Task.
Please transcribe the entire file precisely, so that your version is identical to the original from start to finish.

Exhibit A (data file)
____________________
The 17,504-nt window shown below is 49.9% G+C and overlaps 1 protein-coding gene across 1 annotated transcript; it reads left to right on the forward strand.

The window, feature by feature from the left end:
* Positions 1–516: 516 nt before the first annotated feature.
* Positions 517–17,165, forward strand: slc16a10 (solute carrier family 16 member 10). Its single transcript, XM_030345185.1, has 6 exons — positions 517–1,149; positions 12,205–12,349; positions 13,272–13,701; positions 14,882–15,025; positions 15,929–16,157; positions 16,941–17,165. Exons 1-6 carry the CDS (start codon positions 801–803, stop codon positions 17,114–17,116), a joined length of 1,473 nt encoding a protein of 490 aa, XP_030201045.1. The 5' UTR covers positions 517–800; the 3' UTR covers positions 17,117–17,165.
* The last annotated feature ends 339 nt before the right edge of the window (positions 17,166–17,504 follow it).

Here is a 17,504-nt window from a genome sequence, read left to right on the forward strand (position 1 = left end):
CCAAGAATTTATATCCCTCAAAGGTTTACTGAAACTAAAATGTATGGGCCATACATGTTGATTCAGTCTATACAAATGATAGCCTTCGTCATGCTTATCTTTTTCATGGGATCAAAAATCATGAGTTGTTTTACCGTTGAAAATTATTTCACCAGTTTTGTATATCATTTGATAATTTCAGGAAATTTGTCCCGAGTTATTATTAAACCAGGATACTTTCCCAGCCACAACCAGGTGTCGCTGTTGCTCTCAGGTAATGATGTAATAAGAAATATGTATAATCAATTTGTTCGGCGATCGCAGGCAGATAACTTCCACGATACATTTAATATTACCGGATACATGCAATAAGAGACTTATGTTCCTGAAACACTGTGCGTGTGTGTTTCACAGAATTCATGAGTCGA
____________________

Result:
The 17,504-nt window shown below is 49.9% G+C and overlaps 1 protein-coding gene across 1 annotated transcript; it reads left to right on the forward strand.

The window, feature by feature from the left end:
* Positions 1–516: 516 nt before the first annotated feature.
* Positions 517–17,165, forward strand: slc16a10 (solute carrier family 16 member 10). Its single transcript, XM_030345185.1, has 6 exons — positions 517–1,149; positions 12,205–12,349; positions 13,272–13,701; positions 14,882–15,025; positions 15,929–16,157; positions 16,941–17,165. Exons 1-6 carry the CDS (start codon positions 801–803, stop codon positions 17,114–17,116), a joined length of 1,473 nt encoding a protein of 490 aa, XP_030201045.1. The 5' UTR covers positions 517–800; the 3' UTR covers positions 17,117–17,165.
* The last annotated feature ends 339 nt before the right edge of the window (positions 17,166–17,504 follow it).

Here is a 17,504-nt window from a genome sequence, read left to right on the forward strand (position 1 = left end):
CCAAGAATTTATATCCCTCAAAGGTTTACTGAAACTAAAATGTATGGGCCATACATGTTGATTCAGTCTATACAAATGATAGCCTTCGTCATGCTTATCTTTTTCATGGGATCAAAAATCATGAGTTGTTTTACCGTTGAAAATTATTTCACCAGTTTTGTATATCATTTGATAATTTCAGGAAATTTGTCCCGAGTTATTATTAAACCAGGATACTTTCCCAGCCACAACCAGGTGTCGCTGTTGCTCTCAGGTAATGATGTAATAAGAAATATGTATAATCAATTTGTTCGGCGATCGCAGGCAGATAACTTCCACGATACATTTAATATTACCGGATACATGCAATAAGAGACTTATGTTCCTGAAACACTGTGCGTGTGTGTTTCACAGAATTCATGAGTCGA